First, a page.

Now our guidebook for both this year’s and last year’s Back Roads of Saskatchewan tours, Saskatchewan Scenic Drives, specifically said that we should not take this route if it has recently rained, or is raining OR EVEN IF IT LOOKS LIKE IT MIGHT RAIN. It looked like it might rain when we made our decision. 20 minutes south of Mankota we started seeing drops on the windshield and rain falling in the distance. I had wanted to quote the guidebook, but I can’t find it. Following their warning about driving this road on a rainy day, they decide to elaborate by pointing out that if you have car trouble on this road, it’s a LONG walk for help. In this area there really is nothing in terms of shelter or civilization. Immediately I imagine myself trudging through hot, crunchy prairie while my wife and little ones huddle alone in the van on the side of some road somewhere nowhere.
Begin hour’s worth of driving anxiety.
As it happens, the back route was stony or gravelly all the way through, so it wouldn’t be a real driving concern in anything but torrential downpours.
Halfway through our route, we came upon this somewhat creepy stone house falling apart in the middle of nowhere:
This was at the narrowest, harrowiest portion of the road.
It may be of interest to some of you, incidentally, that we spotted The Marc (Marcos Vandersluysus Photographis) several times on Day 4. It seems its range is much larger than originally thought.
Here is one at the side of a grid road south of St. Victor:
Can you see him? How about now?
Wait! THERE HE IS!
Here is one in Grasslands National Park, taking a pensive leak:
And here is one taking a photograph of a rainbow north of Morse:
It seems that its range covers much of southern and western Saskatchewan. But I digress.
Quite frankly, in the hour between turning south of Mankota and crossing the Frenchman River, we didn’t know where the hell we were, and it was a bit unnerving. Would we unwittingly turn up somewhere in Montana? What if the road gets washed out along the way and we get stranded? And so on.
Eventually we reoriented ourselves and realized that we were driving through the flats of the Frenchman Valley. We were in the Frenchman Valley, driving along the Frenchman River and nary a Frenchman to be seen. Nyuk nyuk nyuk.
It is beautiful country around Grasslands National Park. I had expected it to be as flat as flat can be, but the area is made up of gently rolling hills. This is just before we hit the valley:
The Frenchman Valley, on the other hand, is flat, hot and silent.
Near the main entrance to the park, on the Val Marie side, the road is flanked by a large prairie dog colony.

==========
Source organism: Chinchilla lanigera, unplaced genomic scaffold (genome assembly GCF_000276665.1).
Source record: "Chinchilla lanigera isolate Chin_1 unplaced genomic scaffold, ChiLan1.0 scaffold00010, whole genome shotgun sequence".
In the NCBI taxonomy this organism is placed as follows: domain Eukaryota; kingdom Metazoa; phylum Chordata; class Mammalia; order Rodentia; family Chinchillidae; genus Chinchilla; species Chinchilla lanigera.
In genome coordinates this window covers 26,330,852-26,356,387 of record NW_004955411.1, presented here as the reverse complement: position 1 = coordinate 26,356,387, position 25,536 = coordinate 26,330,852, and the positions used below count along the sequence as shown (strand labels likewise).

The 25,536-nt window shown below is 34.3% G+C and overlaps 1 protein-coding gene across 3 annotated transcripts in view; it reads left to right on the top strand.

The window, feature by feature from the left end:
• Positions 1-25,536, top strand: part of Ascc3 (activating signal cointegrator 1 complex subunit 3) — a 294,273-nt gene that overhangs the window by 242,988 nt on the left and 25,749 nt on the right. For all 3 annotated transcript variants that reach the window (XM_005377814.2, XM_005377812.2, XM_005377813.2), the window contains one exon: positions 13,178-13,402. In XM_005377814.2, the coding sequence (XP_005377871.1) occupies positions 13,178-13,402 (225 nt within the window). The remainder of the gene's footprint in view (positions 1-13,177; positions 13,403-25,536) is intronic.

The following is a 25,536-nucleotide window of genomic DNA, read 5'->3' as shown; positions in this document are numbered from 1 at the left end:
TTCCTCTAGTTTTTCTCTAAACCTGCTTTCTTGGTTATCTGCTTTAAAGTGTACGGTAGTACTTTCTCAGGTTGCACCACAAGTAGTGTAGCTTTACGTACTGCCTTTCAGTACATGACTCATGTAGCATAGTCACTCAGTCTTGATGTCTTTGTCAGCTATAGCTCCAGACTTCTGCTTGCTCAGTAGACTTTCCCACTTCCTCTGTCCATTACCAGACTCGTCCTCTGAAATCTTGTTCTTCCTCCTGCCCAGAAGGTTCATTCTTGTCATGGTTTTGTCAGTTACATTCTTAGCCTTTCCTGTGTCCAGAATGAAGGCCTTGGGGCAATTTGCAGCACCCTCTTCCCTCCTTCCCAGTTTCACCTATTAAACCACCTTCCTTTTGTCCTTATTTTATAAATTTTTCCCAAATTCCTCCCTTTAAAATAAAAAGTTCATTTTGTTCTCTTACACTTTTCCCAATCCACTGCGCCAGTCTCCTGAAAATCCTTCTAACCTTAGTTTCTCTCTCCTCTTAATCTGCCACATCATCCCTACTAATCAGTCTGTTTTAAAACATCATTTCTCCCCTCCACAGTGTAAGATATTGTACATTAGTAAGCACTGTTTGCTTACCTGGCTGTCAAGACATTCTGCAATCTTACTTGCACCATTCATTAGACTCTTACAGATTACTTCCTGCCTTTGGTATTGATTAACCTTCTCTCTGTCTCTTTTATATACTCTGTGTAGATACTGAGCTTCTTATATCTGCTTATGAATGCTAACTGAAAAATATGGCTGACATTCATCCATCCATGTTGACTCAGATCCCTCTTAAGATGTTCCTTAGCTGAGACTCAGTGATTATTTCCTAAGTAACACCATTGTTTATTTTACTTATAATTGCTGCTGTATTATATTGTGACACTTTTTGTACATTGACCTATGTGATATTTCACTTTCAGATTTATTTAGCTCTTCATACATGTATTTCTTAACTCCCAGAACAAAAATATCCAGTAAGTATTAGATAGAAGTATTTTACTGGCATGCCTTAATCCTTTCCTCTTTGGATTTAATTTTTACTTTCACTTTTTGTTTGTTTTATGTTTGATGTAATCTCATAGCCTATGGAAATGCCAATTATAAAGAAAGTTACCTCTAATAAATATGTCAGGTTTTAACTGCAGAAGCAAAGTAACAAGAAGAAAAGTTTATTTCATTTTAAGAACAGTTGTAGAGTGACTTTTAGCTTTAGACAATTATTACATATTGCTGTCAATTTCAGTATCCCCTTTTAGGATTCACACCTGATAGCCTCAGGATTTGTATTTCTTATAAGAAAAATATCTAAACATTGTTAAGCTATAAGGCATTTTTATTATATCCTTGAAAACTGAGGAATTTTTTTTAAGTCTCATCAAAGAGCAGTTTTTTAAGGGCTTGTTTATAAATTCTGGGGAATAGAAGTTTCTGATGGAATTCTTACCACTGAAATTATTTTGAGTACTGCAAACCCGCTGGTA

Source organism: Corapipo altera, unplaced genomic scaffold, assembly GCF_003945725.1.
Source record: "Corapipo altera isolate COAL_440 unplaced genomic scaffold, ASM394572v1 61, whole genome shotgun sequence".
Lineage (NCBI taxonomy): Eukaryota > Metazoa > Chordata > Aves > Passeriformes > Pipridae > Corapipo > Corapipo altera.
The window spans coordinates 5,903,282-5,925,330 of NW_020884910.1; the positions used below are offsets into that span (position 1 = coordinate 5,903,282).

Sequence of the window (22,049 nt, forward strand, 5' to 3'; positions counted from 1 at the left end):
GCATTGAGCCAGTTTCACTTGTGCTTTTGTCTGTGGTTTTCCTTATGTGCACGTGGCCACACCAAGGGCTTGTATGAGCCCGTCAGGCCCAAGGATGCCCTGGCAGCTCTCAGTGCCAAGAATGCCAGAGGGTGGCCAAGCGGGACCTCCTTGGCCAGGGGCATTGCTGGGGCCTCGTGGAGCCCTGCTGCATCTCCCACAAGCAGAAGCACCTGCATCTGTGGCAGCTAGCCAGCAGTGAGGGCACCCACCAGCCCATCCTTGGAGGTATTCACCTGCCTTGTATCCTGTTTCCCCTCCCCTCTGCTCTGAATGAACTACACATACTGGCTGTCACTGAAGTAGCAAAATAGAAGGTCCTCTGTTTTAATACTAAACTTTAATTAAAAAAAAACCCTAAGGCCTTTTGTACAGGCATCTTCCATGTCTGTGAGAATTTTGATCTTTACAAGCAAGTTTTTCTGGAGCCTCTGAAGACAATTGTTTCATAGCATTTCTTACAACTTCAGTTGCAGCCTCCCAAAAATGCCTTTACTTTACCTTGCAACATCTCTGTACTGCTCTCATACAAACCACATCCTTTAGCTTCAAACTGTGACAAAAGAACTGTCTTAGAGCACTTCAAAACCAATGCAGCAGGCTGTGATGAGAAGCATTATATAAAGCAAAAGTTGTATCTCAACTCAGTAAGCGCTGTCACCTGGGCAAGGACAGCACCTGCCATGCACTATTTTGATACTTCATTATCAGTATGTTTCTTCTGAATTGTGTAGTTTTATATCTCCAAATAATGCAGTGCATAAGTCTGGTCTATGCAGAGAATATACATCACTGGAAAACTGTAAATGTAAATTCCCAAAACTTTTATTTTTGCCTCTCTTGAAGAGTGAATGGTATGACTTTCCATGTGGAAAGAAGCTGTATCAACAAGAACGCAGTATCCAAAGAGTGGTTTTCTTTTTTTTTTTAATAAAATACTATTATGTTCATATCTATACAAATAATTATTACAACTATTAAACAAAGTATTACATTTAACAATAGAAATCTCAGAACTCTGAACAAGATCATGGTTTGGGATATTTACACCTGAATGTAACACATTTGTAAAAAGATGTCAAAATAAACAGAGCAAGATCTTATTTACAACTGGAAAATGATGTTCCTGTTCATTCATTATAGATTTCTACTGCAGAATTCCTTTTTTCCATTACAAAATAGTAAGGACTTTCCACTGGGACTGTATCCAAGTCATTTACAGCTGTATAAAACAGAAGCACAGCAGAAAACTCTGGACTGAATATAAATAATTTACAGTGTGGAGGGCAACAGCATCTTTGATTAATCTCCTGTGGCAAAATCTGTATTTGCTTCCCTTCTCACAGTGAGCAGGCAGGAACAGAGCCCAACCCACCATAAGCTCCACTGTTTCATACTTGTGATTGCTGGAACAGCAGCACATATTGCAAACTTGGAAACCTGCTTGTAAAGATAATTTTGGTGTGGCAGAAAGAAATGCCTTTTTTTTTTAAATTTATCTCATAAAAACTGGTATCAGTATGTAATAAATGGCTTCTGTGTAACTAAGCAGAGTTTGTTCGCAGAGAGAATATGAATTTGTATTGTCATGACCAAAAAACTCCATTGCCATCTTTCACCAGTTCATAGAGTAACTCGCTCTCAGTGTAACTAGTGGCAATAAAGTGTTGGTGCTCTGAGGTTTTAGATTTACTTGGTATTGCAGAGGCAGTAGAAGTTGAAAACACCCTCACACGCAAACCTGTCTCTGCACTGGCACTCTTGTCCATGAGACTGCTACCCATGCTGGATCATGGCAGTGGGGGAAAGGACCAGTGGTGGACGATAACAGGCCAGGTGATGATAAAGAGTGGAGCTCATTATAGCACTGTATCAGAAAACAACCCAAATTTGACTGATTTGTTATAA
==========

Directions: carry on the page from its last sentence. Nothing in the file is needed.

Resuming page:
I had collected myself enough by this time to stop the van, turn off the ignition and get out. I wanted to hear the silence. Aside from the occasional warning “bark” (more of a chirp, really) from a prairie dog, and the echo of white noise throbbing in my ears, it was absolutely still there. I wondered how long it would take to adjust, for the buzz in my ear to die down so that I could truly enjoy the silence. Alas, I did not have the time to find out.
Dixie was reluctant to exit the van in this part of the country. She was worried about rattlesnakes. I assured her that in 15 years of wandering the grasslands of southern Saskatchewan I had not once encountered a rattlesnake. Still she refused.
And now we come to the potential breaking point for all of us. Dixie had looked into staying in a B&B in Val Marie, but the recommended one there required us to book 2 nights, which we did not want to do. Because of this, our intended destination for the night was on Lake Diefenbaker, 2 hours northwest of Val Marie. It was 5:00p.m. and we were tired and needed to eat supper. We considered staying in a hotel in Swift Current, the midway point. When we got there, we had supper in a Burger King with a giant play . . . Thing, where the kids blew off steam for an hour. This was just what they needed. We decided to push through to Riverhurst.
North of Morse, Saskatchewan, with the sun on the western horizon, we came across a beautiful rainbow.
Lousy photo stitch, I know. I was standing in more or less the same spot for both exposures, but was thinking only of the rainbow, rather than the whole scene stitching together. (The harsh vignetting in the cheap kit lens didn’t help.)
After that, it was straight on to Riverhurst, Lake Diefenbaker and the Mainstay Inn.
Stay tuned for Day 5 of the Vandersluys Back Roads of Saskatchewan Tour 2008.